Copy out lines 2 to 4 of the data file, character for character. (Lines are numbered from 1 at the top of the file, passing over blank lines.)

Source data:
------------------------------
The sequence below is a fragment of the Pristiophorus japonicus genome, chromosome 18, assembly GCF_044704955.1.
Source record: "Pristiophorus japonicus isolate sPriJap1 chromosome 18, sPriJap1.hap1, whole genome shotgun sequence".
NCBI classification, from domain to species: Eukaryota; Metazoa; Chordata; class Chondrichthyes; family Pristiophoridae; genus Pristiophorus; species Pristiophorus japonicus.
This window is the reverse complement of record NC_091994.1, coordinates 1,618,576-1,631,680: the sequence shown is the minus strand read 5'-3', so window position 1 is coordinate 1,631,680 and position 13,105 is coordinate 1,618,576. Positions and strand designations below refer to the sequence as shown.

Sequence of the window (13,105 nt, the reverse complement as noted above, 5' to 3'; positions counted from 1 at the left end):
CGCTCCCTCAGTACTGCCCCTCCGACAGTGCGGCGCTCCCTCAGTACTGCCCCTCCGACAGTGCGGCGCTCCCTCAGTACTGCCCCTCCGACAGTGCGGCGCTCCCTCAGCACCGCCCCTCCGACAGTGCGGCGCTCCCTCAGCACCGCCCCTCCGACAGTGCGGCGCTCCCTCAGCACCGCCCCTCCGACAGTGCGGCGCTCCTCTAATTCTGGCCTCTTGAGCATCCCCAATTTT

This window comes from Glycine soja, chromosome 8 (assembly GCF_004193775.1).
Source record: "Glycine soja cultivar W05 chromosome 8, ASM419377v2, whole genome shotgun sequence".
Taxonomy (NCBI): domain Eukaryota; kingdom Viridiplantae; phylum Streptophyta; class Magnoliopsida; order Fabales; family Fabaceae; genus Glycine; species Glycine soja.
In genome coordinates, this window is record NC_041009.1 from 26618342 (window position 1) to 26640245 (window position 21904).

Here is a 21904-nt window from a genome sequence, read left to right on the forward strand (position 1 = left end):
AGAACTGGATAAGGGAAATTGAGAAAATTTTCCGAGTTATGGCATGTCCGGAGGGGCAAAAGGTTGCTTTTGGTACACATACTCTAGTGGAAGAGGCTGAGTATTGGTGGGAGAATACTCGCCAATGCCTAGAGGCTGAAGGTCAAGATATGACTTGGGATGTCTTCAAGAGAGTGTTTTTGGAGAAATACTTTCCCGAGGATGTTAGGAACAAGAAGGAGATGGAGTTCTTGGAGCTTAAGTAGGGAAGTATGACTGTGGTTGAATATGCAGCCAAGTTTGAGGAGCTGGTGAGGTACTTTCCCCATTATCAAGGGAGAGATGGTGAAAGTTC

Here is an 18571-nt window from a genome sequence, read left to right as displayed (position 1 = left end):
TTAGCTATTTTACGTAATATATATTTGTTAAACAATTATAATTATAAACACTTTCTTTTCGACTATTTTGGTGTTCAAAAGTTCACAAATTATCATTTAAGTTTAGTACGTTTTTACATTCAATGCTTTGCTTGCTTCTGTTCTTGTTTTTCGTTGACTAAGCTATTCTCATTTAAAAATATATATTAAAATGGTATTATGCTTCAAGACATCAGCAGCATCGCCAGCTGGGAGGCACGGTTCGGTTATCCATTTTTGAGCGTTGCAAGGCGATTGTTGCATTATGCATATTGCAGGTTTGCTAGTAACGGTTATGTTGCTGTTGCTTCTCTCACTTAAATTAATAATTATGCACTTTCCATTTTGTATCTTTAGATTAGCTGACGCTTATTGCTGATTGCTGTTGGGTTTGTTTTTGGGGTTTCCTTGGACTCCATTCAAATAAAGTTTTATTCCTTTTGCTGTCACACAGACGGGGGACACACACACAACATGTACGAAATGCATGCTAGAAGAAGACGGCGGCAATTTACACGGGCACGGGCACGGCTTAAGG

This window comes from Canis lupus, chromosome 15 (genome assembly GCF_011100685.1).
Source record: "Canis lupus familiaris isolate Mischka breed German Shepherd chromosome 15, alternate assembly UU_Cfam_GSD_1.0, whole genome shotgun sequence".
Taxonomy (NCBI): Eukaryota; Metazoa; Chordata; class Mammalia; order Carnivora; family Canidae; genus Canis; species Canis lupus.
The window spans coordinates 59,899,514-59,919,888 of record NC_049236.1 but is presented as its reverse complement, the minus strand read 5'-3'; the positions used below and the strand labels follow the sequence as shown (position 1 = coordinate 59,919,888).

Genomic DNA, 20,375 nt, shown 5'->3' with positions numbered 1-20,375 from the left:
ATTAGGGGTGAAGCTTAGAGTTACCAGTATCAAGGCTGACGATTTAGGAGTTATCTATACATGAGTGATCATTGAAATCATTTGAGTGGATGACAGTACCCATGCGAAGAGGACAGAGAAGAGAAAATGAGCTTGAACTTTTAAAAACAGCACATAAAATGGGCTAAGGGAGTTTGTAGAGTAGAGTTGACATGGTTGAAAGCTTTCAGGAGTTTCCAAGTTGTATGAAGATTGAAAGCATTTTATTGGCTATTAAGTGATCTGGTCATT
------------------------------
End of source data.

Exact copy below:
Source record: "Pristiophorus japonicus isolate sPriJap1 chromosome 18, sPriJap1.hap1, whole genome shotgun sequence".
NCBI classification, from domain to species: Eukaryota; Metazoa; Chordata; class Chondrichthyes; family Pristiophoridae; genus Pristiophorus; species Pristiophorus japonicus.
This window is the reverse complement of record NC_091994.1, coordinates 1,618,576-1,631,680: the sequence shown is the minus strand read 5'-3', so window position 1 is coordinate 1,631,680 and position 13,105 is coordinate 1,618,576. Positions and strand designations below refer to the sequence as shown.